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Angela Merkel: Obama’s choice for German Chancellor

Despite Angela Merkel being President Obama's preferred choice to continue as German Chancellor in order to protect his foreign policy legacy, her ability to do so and her capacity to remain Chancellor is limited.

It is difficult to avoid the impression that the primary purpose of US President Obama’s recent trip to Europe was to persuade German Chancellor Angela Merkel to stand again for a fourth term.

Merkel is the only world leader with whom Obama has established a relationship that could be called close. In his long series of interviews earlier this year with The Atlantic, Obama admitted that Merkel is the only European leader he feels any genuine connection to.

Obama’s friendship and trust has in turn shaped many of Merkel’s policies. Her sanctions policy against Russia, her sudden decision to go against German Finance Minister Schauble’s policy of ejecting Greece from the Eurozone during peak of the Grexit crisis last year, and her equally sudden decision to throw open Germany’s and Europe’s doors to the flow of refugees from the various Middle East wars, strongly mirrored Obama’s positions on these questions.

Merkel’s remaining as German Chancellor therefore ensures for Obama that a close political ally committed to continuing his policies remains in place after Donald Trump – elected to follow a very different agenda to Obama’s – becomes President.

This explains Obama’s critical statements about Russia following his meeting with Merkel, his talk of ‘shared values’ (obviously a dig not just at Putin but also at Trump), his warnings against conducting a foreign policy based on ‘Realpolitik’ towards Russia, and his extraordinary decision together with Merkel to persuade the European leadership to extend the sanctions against Russia, a matter where Trump is widely believed to have a contrary view, and which Obama arguably ought to have left to the next President.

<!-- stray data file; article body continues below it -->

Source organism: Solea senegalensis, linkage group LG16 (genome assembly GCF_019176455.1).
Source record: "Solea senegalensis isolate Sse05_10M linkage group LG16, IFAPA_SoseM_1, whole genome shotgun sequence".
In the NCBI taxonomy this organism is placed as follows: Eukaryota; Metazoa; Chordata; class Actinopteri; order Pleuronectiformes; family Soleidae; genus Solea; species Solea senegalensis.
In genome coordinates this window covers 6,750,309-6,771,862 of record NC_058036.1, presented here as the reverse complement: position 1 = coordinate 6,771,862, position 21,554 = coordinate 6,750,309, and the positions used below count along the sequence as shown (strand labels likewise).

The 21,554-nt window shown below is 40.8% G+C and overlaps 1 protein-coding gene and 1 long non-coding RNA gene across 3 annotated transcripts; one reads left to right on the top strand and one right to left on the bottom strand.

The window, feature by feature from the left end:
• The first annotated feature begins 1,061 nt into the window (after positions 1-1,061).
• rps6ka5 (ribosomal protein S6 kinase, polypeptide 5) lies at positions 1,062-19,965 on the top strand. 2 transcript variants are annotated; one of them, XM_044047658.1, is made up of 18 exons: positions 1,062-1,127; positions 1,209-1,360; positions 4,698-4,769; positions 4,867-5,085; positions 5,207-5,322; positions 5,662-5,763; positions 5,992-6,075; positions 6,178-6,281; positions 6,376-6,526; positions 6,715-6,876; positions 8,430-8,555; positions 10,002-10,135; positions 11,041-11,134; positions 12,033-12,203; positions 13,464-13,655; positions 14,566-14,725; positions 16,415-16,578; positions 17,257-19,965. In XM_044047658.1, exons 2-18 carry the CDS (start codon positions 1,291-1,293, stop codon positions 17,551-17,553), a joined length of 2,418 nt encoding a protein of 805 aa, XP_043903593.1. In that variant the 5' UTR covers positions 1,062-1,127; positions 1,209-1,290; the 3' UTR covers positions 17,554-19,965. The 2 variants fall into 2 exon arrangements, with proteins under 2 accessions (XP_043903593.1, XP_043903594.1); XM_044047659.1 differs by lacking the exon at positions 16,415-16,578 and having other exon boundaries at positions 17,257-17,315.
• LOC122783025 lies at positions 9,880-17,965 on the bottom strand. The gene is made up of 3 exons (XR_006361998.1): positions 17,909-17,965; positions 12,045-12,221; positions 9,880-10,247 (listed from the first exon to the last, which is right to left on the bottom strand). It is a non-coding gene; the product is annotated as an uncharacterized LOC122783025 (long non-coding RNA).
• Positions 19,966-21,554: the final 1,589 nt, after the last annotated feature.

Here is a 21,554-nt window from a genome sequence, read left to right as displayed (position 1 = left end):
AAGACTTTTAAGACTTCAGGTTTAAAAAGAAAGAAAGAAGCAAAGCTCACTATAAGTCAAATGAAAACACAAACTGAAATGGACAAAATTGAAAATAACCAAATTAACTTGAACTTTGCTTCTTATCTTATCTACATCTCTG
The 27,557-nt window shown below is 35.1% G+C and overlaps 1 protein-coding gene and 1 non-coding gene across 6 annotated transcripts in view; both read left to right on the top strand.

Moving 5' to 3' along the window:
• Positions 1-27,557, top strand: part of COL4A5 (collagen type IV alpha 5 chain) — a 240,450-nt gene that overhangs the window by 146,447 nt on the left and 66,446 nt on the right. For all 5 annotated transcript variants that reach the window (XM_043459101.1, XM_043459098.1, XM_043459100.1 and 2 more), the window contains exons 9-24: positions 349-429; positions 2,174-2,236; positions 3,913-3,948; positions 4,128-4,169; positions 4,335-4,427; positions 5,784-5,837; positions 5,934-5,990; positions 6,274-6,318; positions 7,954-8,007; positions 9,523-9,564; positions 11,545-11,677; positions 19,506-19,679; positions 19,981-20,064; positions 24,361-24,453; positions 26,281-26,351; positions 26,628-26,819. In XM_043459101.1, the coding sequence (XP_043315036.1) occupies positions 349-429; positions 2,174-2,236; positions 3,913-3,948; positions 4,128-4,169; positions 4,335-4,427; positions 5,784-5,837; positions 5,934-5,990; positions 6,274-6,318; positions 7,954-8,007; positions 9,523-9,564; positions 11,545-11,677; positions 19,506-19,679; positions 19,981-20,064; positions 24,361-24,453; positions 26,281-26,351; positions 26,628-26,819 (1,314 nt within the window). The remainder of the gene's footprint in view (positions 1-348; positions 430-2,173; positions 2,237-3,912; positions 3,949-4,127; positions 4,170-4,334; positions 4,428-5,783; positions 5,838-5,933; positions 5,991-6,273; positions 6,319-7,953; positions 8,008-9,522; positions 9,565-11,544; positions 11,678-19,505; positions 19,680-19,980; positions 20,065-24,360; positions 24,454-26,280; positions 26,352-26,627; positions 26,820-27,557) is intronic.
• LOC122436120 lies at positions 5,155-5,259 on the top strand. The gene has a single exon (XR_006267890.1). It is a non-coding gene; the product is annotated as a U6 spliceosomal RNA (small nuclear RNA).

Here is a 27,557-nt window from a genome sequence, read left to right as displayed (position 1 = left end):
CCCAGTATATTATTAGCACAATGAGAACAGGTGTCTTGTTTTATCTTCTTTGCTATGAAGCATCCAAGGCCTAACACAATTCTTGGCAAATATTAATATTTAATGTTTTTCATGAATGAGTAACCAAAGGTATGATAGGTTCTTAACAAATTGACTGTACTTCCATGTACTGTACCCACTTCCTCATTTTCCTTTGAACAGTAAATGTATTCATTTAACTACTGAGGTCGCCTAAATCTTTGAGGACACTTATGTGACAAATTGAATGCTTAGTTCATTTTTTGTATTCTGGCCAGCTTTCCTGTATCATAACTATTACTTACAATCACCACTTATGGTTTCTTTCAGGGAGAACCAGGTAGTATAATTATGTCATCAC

It is surely what also lies behind the strange media talk of Obama ‘passing the baton’ of leadership of the ‘free world’ to Merkel.  It is highly likely that Obama – or individuals close to him – have inspired it.

In reality, Merkel’s ability to continue Obama’s policies once Obama is no longer on the scene, is open to doubt.

Certainly, Merkel cannot do this without US support. Germany has a large economy and is politically dominant in Europe. However, it is not remotely a global superpower like the US, and cannot possibly conduct an anti-Russian foreign policy against US opposition.

Were it to try and do so, it would quickly run up against overwhelming opposition in Europe from countries like Spain, Italy and France, which would no longer feel constrained to make their opposition to Germany’s anti-Russian policies clear if they knew that in doing so they had US support. Such a foreign policy line pursued against the wishes of the US would also very quickly run up against insurmountable opposition within Germany itself.

Merkel understands all this very well, which is why by all accounts (including her own) she hesitated so much in confirming her intention to stand again.  Indeed it is quite likely that Obama had to pull out all the stops to persuade her do it.